first_imgPhoto courtesy of Brittany Margritz Sophomore Brittany Margritz works on a construction project in Milwaukee over the summer. Margritz volunteered for Habitat for Humanity, part of her SSLP sponsored by the University.Sophomore Brittany Margritz spent her summer working for Habitat for Humanity in Milwaukee.“Before I went to Milwaukee, I spent a week in Haiti doing service there,” Margritz said. “I volunteered with Habitat for Humanity sporadically throughout high school and went on service trips for the past six summers.”Margritz’s responsibilities while working for Habitat for Humanity varied from hands-on construction projects to office work for the organization.“Three days a week, we were out on construction, so we were out on site doing different things like framing houses and finishing work,” Margritz said. “Two days a week I worked in the office with the Neighborhood Revitalization Initiative, so we have partners in the neighborhood we built in that help us.”Margritz said that the building aspect of her work with Habitat for Humanity fit in well with her civil engineering major and future career goals. But she said the most rewarding part of the service was getting engaged with the local community.“It was really nice to work side-by-side with [homeowners] in their neighborhood because we worked in the one neighborhood,” she said. “And we really got to know the neighborhood well, and the whole community was very behind the effort.”Sophomore Su Jean Park also spent her summer doing an SSLP in Wisconsin, working with the COA Youth and Family Centers.  She said she was drawn to the SSLP because it allowed her to learn outside the classroom.“I really liked the philosophy of intertwining outreach experience and theology,” Park said. Park, who spent most of her time working with underprivileged children from Milwaukee, said all in all, the experience was a positive one.“Children are just so malleable, and you can see changes throughout the weeks you know them,” Park said. “It was rewarding just being with the kids and feeding off their energy.”Tags: habitat for humanity, service, SSLP, summer service learning program A central tenet of the Holy Cross education each Notre Dame student receives is service to the community. This past summer, many students engaged in a Summer Service Learning Program (SSLP), fulfilling this aspect of the Holy Cross mission by engaging in service across the country and internationally through the Center for Social Concerns.An SSLP is a three-credit theology course where students engage in active service for eight consecutive weeks, according to the Center for Social Concerns website. These immersions are often sponsored by Notre Dame clubs in the area.last_img read more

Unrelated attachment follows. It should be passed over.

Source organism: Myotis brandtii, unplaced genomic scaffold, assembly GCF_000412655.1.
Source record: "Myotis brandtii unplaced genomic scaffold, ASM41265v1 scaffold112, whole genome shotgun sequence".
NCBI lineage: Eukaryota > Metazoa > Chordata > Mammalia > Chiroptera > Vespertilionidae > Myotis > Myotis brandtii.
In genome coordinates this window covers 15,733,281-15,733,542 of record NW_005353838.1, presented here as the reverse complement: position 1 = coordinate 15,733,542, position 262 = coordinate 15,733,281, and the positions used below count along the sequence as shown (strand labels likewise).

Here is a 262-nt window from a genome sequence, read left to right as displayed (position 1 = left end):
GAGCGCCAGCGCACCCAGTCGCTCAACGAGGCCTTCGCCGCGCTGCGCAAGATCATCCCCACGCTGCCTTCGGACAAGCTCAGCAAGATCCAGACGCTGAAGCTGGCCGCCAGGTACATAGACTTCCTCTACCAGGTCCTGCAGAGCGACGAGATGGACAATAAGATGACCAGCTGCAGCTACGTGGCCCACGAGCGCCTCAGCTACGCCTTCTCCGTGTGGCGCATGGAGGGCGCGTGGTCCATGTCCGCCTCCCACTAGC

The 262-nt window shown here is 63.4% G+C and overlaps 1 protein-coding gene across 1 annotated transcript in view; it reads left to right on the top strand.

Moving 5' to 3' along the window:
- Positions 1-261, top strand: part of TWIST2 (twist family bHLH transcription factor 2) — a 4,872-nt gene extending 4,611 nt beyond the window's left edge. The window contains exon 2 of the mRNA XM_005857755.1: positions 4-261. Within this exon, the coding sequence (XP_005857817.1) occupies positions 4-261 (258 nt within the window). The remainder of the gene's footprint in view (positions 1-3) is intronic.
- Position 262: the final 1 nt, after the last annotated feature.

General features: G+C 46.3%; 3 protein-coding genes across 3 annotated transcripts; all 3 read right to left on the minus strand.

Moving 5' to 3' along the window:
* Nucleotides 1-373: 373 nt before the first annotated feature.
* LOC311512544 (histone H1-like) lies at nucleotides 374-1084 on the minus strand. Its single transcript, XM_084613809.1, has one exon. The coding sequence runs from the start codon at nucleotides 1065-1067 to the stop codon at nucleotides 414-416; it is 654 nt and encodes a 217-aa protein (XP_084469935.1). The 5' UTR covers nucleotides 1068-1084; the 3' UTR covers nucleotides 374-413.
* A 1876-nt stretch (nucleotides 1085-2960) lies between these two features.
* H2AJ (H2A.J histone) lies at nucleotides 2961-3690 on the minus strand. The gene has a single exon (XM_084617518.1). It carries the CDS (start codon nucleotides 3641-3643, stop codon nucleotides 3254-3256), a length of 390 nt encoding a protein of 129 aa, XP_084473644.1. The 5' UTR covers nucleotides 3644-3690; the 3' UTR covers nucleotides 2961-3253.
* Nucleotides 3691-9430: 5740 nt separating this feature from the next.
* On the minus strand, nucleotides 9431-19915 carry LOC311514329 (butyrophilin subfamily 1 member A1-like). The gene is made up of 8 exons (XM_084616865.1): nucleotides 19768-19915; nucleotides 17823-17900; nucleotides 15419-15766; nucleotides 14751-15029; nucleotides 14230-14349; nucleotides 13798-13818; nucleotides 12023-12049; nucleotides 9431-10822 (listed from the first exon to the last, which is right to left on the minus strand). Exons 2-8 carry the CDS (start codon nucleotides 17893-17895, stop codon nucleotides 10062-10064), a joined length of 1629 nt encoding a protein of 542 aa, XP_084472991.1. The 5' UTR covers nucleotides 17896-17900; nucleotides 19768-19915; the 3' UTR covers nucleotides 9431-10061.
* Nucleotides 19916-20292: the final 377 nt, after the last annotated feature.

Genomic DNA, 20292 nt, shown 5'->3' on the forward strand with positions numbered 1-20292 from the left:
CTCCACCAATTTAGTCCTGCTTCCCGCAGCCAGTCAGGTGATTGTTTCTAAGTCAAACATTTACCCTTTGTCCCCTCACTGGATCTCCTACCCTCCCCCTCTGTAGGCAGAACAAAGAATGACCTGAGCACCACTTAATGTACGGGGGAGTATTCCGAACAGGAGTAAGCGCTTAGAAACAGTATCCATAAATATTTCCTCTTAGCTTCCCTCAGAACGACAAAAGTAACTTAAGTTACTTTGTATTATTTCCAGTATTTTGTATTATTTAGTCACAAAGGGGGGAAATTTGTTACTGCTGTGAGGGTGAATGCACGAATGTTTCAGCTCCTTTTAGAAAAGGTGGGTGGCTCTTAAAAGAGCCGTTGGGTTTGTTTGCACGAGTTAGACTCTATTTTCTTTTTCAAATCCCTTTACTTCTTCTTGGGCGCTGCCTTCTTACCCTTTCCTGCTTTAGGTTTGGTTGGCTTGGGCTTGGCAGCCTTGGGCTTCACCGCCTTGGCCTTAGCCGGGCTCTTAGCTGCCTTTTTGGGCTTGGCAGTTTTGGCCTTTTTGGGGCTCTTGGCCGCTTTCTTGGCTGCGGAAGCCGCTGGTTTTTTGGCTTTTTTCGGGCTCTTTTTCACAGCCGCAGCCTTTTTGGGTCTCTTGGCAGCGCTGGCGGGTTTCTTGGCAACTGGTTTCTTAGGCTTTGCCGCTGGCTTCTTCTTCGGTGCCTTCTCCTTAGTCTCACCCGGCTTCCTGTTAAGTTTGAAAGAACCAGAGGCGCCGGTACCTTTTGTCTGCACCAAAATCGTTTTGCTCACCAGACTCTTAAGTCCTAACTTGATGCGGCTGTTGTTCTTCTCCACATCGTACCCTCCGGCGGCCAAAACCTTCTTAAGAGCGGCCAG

17 Jan / 2021

Browne Awards 2020